Understanding Employee Turnover

Understanding Employee Turnover.

Dr. Lacrone got it right in his article at the hyperlink above. Organizational support, supervisor support, training and development opportunities, a bit of self determination – these all exert powerful forces toward employees’ will to remain with an organization. It goes back to the relational over the transactional. Viewing employee retention through the lens of salary and benefits makes for a transactional employer-employee hierarchy. Providing support, meaningful work, a climate of trust and growth – these make for a relational employer-employee relationship. In managing employee turnover, focus on the relational over the transactional.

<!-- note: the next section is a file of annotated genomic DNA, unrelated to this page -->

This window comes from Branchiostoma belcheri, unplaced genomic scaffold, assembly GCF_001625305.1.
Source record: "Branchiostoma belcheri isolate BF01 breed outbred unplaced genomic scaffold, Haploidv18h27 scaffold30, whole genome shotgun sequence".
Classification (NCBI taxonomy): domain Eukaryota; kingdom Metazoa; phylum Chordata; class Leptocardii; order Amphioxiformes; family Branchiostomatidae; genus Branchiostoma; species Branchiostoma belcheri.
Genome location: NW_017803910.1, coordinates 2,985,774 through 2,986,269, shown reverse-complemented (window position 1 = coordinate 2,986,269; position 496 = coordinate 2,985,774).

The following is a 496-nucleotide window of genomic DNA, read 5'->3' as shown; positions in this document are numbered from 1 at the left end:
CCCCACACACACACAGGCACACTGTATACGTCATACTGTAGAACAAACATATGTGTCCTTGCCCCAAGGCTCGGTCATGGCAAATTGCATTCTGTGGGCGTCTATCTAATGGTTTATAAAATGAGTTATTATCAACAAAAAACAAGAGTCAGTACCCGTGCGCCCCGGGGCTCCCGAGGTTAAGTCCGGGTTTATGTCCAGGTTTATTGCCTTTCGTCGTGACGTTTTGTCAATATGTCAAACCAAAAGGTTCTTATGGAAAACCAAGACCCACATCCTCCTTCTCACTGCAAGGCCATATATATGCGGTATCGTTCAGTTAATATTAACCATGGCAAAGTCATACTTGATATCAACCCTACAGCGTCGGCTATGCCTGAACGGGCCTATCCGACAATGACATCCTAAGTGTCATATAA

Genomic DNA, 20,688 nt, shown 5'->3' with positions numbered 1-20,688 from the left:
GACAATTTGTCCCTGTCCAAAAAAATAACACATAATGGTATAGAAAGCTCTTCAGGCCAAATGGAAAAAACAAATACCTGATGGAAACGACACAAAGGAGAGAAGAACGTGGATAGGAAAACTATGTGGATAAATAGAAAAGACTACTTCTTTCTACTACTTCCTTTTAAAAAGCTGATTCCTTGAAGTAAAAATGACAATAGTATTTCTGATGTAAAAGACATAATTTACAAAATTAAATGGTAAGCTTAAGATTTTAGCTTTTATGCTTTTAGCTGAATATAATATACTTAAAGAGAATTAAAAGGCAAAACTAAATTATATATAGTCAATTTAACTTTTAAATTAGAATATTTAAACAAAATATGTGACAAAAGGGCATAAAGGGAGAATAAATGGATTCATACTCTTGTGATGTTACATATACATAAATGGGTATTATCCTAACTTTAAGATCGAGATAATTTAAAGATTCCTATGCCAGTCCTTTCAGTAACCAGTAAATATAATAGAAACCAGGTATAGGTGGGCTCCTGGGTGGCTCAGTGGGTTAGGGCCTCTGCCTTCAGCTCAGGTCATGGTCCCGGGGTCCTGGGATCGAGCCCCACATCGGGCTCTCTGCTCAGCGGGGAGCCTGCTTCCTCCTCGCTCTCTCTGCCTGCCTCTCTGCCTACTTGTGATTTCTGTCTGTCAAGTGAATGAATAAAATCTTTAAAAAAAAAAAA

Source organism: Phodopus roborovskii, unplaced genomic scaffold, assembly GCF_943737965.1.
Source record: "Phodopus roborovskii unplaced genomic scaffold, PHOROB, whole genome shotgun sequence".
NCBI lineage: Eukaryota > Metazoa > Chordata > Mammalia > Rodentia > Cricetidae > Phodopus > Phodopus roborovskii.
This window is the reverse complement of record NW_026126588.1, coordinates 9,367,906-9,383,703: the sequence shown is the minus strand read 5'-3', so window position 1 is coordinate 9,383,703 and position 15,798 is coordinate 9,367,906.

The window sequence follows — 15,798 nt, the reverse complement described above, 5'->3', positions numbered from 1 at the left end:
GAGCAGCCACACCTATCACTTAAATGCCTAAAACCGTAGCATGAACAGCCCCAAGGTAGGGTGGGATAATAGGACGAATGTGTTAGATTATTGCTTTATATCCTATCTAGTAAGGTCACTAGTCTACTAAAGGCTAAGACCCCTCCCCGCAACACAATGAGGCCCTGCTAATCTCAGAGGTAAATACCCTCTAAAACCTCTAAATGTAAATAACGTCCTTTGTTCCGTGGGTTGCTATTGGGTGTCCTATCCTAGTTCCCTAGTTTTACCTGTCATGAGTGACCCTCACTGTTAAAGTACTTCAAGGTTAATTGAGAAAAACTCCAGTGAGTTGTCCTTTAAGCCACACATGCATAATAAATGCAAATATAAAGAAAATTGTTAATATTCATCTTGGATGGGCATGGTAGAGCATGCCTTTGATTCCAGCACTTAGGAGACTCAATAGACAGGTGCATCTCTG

Filed under Management Musings

3 responses to “Understanding Employee Turnover

  1. Chan Grzelak

    One thing that can always knock you for a loop is losing a big account. This, for sure, is a matter for immediate, concentrated attention. But before you make this call, think. You may get only one chance to turn things around. You must be sure you 1) understand the customer’s complaint and reason for canceling and 2) be prepared to address these points in deft detail. You must be as clear as you can be with why this key customer is quitting. What has she said before that’ll give you a clue? People usually don’t cancel without warning; there are omens. What were they? And what have you done and can you do to answer these concerns and make things better? Remember, the goal is keeping this person happy and the account where it belongs: with you. And this is going to take thought and constructive action.`

    Our own blog site

  2. David M. Self

    As a 15 year veteran of a major telecom company, who left for exactly these reasons, I must say that I totally agree.

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